The term Big Data is being used more often in our day-to-day business discussions. In many cases, the data we are now collecting is forcing us to look at our business differently. Departments within companies are beginning to work together in ways that never happened before. Today, the leaders of the business and IT sides of the house must work together to take advantage of the petabytes and exabytes being generated by everything around us.


Big Data is coming at us in velocity, variety, and volume like never before. Those who master this new world will emerge with a competitive edge.


What Is Big Data Telling You?

So, what is Big Data telling us about making our marketing efforts more effective? Interestingly enough, it is reinforcing what we have known for a long time: multichannel marketing that uses a combination of indirect and direct channels that allows your customers to use or buy your product or service through a channel of their choice works best.


Once a direct mail piece is created and a good mailing list has been utilized, the campaign is ready to begin. Now it is time to test the direct mail piece and see how many customers will respond to your offer.


On average, a household received 19 mail pieces per week in 2014 (down from 25 in 2008).

· Direct mail comprised 57% of total mail volume in 2014; up from 40% in 1990,

· U.S. organizations spent $46 billion on direct mail in 2014; up from $44.8 billion in 2013,

· 42% of recipients read or scanned direct mail pieces in 2014,

· Customers age 18–21 showed an increase in response to direct mail; the response rate rose from 4.1% to 12.4%.

· Postcards are consumers’ favorite type of direct mail piece; 51% of recipients find them useful.


And what does all this mean? The data lends itself to this interpretation: fewer mail pieces are received today compared with 20 years ago.


Older customers tend to appreciate mail more. We are seeing, however, growth in the younger generation’s receptivity towards direct mail.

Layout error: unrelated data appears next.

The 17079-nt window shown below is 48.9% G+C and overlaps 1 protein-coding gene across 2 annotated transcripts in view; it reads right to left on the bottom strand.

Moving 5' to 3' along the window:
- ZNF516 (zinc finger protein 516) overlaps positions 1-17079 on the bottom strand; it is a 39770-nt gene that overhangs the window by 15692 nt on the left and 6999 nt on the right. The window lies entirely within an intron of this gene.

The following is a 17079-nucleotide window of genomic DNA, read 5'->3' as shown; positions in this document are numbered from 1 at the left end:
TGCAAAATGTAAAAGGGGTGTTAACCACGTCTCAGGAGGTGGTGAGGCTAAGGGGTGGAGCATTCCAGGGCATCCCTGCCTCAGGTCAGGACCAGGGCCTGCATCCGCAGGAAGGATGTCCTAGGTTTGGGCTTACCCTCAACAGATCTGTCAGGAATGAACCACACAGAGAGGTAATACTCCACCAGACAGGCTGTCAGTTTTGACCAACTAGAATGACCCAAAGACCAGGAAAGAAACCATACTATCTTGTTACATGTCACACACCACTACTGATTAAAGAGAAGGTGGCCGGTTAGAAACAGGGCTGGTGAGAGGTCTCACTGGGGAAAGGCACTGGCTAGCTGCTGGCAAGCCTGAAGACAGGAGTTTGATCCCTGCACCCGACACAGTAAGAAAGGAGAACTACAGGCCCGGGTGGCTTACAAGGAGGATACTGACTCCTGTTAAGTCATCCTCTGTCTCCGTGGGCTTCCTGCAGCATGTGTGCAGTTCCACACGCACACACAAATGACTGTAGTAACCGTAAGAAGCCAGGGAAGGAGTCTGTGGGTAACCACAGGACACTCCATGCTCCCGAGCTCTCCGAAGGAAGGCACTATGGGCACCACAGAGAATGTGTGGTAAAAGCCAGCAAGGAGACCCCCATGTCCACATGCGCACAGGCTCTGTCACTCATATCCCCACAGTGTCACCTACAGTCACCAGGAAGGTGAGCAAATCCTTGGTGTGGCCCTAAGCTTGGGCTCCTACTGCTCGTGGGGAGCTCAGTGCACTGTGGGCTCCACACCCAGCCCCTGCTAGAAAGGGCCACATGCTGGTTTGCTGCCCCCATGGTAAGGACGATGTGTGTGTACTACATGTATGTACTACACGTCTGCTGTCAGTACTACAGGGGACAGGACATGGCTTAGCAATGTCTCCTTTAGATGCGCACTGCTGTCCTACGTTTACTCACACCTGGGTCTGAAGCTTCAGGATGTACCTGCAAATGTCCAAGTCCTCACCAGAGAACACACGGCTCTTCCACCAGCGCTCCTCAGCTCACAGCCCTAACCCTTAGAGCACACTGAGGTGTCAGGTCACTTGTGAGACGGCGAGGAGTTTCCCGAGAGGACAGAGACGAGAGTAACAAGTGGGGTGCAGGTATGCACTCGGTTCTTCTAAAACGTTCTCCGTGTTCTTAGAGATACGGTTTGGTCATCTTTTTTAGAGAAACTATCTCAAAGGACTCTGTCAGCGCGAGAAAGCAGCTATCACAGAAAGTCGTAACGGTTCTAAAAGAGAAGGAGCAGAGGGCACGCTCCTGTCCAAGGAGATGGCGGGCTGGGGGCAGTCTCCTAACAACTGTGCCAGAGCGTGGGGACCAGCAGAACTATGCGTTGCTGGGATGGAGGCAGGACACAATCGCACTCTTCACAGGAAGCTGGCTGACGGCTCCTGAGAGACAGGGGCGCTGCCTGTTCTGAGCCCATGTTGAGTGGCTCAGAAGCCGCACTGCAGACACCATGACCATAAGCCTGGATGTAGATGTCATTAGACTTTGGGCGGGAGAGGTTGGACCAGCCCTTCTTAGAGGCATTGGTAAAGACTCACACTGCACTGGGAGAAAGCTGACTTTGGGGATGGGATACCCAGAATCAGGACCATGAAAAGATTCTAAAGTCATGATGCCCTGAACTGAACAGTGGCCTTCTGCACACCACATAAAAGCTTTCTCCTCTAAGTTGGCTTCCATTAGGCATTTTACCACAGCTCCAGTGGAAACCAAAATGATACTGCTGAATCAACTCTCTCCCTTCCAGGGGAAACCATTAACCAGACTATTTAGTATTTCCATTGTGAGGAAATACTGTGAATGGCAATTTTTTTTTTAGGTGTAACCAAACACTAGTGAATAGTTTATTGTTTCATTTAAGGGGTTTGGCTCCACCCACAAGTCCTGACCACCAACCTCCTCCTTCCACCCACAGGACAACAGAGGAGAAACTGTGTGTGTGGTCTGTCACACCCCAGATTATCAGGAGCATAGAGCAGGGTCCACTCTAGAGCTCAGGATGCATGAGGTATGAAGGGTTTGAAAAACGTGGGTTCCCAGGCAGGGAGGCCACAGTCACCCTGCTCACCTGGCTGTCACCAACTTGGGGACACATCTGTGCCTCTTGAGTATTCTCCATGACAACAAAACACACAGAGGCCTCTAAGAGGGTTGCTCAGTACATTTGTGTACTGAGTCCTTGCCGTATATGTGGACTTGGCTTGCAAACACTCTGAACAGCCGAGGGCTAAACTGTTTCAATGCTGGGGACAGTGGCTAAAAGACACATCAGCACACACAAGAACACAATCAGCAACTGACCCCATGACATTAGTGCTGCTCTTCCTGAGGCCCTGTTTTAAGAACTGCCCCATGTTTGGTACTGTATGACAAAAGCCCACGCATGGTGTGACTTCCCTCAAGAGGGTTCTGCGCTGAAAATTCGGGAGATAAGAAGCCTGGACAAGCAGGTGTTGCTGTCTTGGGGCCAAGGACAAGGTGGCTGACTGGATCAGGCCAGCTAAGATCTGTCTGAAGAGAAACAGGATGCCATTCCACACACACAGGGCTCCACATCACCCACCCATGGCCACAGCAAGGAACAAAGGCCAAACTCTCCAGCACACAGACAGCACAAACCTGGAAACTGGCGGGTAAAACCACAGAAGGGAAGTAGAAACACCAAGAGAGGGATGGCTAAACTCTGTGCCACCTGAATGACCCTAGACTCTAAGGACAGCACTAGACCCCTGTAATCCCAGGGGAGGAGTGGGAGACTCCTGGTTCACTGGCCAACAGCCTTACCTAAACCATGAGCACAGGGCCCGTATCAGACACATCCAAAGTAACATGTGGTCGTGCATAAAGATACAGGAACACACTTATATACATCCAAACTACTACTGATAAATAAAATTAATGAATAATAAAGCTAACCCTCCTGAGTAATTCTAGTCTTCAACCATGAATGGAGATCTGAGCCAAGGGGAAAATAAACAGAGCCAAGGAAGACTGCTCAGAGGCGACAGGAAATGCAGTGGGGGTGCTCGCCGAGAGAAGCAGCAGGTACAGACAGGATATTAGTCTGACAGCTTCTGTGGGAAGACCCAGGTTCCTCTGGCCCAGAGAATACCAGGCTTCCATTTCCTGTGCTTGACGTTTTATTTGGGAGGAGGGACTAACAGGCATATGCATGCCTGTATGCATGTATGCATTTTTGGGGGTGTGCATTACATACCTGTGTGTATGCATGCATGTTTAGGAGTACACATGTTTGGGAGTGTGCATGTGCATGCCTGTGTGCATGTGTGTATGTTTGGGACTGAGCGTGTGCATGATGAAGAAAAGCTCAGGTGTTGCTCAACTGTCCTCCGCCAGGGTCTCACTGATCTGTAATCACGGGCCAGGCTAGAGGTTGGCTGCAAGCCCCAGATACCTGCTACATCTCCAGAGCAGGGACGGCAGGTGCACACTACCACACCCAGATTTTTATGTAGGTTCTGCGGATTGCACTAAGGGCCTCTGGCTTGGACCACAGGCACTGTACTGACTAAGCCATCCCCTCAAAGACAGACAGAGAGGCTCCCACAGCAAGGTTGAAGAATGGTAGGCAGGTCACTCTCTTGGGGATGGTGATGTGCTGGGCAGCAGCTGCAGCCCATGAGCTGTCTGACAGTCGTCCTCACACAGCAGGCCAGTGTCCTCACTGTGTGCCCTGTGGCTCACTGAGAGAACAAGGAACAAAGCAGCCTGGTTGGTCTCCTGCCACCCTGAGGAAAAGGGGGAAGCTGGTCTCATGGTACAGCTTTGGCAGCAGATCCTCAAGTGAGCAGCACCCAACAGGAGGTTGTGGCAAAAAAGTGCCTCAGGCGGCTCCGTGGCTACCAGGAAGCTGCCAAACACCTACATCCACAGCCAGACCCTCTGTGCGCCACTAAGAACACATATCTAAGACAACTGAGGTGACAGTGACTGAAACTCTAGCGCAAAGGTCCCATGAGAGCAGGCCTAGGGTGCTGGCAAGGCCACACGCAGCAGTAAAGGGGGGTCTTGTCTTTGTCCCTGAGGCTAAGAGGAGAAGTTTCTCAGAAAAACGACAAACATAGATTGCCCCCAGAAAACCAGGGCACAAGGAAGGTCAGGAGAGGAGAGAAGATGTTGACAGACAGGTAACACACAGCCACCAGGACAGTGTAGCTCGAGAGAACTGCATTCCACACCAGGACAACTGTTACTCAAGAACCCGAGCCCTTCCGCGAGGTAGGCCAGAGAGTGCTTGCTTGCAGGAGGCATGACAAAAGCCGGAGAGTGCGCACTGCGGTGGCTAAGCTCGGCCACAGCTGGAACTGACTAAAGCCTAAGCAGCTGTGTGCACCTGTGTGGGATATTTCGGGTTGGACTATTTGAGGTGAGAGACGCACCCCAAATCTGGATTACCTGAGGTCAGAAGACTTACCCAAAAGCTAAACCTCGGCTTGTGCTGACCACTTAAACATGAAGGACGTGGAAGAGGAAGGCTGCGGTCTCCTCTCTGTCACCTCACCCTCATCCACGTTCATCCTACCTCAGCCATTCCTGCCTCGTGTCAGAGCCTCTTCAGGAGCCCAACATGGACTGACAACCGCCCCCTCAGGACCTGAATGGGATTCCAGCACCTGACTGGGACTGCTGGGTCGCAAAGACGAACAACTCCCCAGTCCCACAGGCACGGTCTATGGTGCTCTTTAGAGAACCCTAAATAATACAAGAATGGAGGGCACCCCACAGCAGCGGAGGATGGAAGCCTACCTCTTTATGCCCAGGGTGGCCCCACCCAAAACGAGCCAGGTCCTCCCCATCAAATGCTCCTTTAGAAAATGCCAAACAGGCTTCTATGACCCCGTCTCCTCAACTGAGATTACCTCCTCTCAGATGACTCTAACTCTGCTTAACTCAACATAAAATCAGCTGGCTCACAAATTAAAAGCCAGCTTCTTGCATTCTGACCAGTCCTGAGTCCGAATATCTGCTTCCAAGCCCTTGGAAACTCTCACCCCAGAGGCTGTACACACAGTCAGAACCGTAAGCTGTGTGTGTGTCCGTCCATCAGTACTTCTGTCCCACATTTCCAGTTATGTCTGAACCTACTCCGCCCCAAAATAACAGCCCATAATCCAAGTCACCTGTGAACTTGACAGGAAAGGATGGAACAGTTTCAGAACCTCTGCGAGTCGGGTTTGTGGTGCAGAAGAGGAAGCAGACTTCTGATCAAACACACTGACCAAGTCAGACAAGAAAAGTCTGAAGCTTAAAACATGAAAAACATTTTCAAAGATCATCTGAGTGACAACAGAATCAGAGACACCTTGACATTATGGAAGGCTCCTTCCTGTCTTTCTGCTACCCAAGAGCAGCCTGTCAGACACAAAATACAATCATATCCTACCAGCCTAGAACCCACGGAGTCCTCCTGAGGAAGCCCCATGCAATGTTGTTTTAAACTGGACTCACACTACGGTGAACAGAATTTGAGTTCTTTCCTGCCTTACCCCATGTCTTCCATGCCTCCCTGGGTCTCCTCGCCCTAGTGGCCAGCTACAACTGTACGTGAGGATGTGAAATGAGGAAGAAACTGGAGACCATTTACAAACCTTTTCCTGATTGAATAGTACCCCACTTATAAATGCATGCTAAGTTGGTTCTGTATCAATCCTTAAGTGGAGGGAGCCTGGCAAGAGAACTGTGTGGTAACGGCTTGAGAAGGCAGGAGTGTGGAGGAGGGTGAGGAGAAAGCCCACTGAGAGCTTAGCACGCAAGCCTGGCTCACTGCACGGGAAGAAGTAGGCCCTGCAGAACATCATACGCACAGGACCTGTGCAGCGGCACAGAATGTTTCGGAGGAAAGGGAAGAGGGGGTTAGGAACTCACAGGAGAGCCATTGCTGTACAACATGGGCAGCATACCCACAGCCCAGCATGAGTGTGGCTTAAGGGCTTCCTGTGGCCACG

If there is a direct channel relationship with the customer, we see that a well-designed and targeted direct mail piece can help drive that customer to websites, mobile apps, and traditional brick and mortar stores.


There are also additional statistics to compare response rates of direct mail vs. other channels:

· Customers are less likely to discard unopened mail (31%) than they are to discard unsolicited emails (53.2%) about new products.

· 73% of customers prefer mail for receiving new product announcements and offers from companies they do business with, compared with 18% for email.

· In another study conducted by the United States Postal Service, The Mail Moment, 67% of customers said mail is more personal and relevant than the Internet.


Think About Campaign Strategy

Effective direct marketing companies always think “campaign” not “offers.” The success for direct mail campaigns depends on an overall campaign strategy. Success means the right prospect with the right offer at the right time. There are multiple response techniques that can be used to improve response rates. Test, test, and re-test which techniques work best for each campaign.


Or, you can just take your organization’s raw data and extended megadata and aggregate it in a data lake and then use a series of complex algorithms to search for consistent patterns.


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